In the darkest of winter, the farmhouse, not big to begin with, condenses to something akin to a yurt. We downsize from life in the four main rooms of the bungalow to two – one, really, considering the six-foot wide passage between the living/sleeping room and big pine-floored kitchen and bath. If the house is not circular, felt-covered, and portable like true Asian yurts, it is certainly our center and homeland, as the word "yurt" implies in modern Turkish.
Since we both work from home (Charlie restoring furniture, and I, directly above his basement shop, reconstructing text), the two rooms we eat and sleep in during the winter months, and negotiate with frequent friendly contact, become our world, heated by a central wood-burning stove that keeps the space perfectly habitable as it cooks and warms meals. As in any good yurt, the door opens south.
Far from being hemmed in, we have 80 acres to walk, and rare is the day one or both of us don't make the rounds, beginning or ending at the barn to feed and water the cows and draft horses. But once back inside we feel a kinship with the culture of tribes and wanderers who choose not to invest wealth in a dwelling you can't take in at one appreciative glance.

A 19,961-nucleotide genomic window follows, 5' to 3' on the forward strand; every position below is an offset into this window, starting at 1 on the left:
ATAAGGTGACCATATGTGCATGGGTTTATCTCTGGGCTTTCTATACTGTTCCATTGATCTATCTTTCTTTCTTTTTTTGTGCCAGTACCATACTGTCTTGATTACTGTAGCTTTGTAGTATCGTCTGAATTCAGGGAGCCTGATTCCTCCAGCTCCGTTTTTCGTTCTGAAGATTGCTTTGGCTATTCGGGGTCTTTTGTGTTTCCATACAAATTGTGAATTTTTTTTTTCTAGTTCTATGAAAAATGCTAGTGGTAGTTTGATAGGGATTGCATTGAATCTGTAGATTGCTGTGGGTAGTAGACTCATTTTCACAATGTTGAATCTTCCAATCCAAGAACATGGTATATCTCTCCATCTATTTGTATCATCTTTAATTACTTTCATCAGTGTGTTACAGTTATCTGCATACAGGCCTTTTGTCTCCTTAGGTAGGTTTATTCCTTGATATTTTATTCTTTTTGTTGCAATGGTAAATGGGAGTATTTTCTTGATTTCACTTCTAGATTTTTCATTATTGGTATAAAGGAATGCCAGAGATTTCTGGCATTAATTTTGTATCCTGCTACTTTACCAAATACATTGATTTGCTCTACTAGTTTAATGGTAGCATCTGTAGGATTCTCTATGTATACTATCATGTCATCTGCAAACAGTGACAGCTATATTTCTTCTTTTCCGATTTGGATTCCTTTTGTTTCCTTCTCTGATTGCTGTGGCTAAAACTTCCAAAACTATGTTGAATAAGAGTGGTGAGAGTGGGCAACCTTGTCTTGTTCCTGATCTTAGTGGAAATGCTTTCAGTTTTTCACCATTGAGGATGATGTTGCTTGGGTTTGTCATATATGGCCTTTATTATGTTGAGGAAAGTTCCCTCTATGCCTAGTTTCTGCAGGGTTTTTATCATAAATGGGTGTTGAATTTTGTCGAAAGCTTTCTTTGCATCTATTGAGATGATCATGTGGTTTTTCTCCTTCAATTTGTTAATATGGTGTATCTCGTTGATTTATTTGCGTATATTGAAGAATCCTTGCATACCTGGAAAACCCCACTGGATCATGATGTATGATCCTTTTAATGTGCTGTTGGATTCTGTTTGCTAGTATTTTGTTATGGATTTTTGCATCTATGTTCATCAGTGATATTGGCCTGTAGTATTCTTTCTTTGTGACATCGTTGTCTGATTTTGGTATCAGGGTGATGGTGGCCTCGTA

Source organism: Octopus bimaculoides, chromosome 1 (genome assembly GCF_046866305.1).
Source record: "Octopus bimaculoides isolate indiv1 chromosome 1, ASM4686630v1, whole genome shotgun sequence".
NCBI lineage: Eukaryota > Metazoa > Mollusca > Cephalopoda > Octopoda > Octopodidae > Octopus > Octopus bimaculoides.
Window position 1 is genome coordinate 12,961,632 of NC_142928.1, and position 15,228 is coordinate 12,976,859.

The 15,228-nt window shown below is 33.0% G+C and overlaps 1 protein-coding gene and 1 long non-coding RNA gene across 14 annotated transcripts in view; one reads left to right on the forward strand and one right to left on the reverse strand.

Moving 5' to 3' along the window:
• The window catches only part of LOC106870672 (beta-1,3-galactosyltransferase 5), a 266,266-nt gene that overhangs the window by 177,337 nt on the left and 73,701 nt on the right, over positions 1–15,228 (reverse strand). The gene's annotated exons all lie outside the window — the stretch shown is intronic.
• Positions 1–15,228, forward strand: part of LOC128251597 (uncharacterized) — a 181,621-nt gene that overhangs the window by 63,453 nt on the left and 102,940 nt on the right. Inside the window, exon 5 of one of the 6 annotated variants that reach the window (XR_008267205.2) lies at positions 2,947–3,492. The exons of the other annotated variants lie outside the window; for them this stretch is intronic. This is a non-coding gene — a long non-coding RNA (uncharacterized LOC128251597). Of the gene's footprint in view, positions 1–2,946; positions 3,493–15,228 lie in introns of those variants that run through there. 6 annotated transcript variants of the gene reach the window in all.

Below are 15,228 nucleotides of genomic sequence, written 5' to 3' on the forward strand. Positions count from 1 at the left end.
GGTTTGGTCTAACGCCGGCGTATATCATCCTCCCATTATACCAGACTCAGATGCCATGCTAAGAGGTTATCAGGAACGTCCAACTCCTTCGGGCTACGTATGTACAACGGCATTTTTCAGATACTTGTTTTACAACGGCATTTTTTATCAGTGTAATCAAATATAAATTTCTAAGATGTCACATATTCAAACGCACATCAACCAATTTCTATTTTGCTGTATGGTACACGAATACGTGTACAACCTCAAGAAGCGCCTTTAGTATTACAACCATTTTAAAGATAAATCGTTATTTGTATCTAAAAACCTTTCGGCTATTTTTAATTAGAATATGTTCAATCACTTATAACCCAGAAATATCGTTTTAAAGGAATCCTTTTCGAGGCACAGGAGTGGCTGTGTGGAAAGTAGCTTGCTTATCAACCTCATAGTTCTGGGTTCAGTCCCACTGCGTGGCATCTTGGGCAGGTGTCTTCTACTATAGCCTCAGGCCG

Our neighbor Beverly and I e-mail back and forth across the intervening stretch of hayfield that we whimsically refer to as the tundra. The white, wind-swept expanse makes me think twice about crossing for a visit when I'm not mentally geared up for a walkabout anyway. Instead, I often simply gaze at her lights across the "steppes," connecting via a keyboard from my own special yurt space.
Contrary to tradition, my desk and laptop are positioned by the windows receiving the sunset; the western perimeter of a yurt is typically the male's domain. But Charlie hasn't complained, and Omaha, his bed at my feet, balances my yin with a canine yang.
In fact we all get along remarkably well in our yurtdom. And truth to tell, there are only a few stretches in a typical winter here in Indiana when we don't regularly get to town, whether to luxuriate for an evening in the more spacious homes of friends, shop in the almost jarring expanse of some superstore, or otherwise counterbalance our more constricted home life with some real elbowroom. We know, too, that with the mild weather of spring doors and windows will open, our floor space will more than double, and visitors can dine without holding plates in their laps. Omaha will pad around the house revisiting corners of interest (ah, the shoe closet!) and we'll spend more time without a roof of any kind over our heads.
In the meantime, we'll keep the yurt fires burning.